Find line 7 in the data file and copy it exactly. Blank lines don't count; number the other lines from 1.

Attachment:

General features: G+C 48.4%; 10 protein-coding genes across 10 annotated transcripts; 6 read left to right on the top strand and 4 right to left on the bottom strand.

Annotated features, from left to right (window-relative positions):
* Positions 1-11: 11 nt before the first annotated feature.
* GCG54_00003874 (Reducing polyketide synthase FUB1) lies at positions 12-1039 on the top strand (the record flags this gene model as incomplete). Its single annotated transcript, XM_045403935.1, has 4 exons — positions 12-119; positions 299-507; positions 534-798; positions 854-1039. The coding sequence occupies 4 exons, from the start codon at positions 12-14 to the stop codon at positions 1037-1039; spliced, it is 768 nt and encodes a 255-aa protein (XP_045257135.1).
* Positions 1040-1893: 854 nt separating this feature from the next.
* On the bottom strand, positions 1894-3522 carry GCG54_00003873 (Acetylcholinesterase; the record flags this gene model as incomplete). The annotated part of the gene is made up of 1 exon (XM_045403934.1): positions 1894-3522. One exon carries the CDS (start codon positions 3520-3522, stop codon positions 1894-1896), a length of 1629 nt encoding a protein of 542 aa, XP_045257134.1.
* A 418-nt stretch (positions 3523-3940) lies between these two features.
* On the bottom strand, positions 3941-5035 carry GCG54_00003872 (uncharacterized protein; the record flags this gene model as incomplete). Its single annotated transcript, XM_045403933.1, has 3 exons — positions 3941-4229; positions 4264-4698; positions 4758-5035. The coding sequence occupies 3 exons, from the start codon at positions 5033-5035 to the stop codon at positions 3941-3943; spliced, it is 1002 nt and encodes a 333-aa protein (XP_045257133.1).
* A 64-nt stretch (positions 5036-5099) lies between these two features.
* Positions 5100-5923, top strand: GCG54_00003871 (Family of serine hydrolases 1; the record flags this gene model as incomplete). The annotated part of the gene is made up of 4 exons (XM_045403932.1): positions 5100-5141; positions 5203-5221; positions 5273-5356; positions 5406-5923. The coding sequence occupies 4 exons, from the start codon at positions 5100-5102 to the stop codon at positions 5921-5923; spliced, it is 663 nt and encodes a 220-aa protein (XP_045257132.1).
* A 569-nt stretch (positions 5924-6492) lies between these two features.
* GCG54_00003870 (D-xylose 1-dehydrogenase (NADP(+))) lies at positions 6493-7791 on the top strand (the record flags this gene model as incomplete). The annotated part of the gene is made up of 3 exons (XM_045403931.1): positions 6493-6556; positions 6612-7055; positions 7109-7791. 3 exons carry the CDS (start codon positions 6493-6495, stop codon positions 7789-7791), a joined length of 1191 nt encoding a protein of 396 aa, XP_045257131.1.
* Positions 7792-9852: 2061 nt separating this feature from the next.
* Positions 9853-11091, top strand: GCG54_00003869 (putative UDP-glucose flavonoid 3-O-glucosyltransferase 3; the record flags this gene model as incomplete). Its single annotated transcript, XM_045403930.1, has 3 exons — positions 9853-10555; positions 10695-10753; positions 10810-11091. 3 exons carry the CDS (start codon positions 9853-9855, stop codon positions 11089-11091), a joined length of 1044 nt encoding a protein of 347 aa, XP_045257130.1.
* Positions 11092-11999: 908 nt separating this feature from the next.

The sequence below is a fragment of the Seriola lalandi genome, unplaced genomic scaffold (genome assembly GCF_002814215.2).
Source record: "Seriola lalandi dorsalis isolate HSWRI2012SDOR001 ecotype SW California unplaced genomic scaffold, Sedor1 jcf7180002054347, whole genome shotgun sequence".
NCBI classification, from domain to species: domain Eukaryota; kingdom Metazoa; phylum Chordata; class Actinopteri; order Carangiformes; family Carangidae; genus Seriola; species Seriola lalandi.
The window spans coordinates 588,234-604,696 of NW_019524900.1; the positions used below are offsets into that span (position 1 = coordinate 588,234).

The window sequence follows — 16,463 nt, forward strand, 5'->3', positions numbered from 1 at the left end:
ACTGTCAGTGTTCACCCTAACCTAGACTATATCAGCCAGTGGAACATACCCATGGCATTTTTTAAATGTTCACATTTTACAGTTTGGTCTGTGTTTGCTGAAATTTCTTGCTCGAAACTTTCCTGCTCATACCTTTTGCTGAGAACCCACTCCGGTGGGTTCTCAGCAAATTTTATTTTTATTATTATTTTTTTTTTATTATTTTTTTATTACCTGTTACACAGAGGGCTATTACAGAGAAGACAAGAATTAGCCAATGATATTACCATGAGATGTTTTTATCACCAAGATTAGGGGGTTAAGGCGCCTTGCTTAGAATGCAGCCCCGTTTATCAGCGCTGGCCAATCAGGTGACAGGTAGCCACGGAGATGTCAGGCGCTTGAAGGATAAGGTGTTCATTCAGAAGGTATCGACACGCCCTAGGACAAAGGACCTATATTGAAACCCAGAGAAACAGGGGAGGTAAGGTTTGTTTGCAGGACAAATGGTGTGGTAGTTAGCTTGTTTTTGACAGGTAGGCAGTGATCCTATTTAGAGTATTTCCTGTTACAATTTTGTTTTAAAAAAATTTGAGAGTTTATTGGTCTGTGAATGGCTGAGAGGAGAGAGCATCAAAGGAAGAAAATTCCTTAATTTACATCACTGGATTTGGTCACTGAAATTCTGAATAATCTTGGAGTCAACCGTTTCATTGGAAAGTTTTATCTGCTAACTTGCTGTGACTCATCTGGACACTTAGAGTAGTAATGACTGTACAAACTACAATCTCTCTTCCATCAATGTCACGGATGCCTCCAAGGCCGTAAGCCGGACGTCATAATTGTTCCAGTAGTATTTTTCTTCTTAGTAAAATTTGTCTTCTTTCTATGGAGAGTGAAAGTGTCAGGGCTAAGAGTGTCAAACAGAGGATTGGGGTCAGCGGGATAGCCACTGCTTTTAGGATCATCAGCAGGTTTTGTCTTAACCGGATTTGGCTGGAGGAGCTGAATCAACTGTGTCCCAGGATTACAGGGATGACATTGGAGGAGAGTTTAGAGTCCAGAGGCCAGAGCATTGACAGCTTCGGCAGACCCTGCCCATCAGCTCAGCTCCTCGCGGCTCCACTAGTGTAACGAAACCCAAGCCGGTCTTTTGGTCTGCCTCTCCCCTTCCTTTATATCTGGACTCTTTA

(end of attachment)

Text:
* A 418-nt stretch (positions 3523-3940) lies between these two features.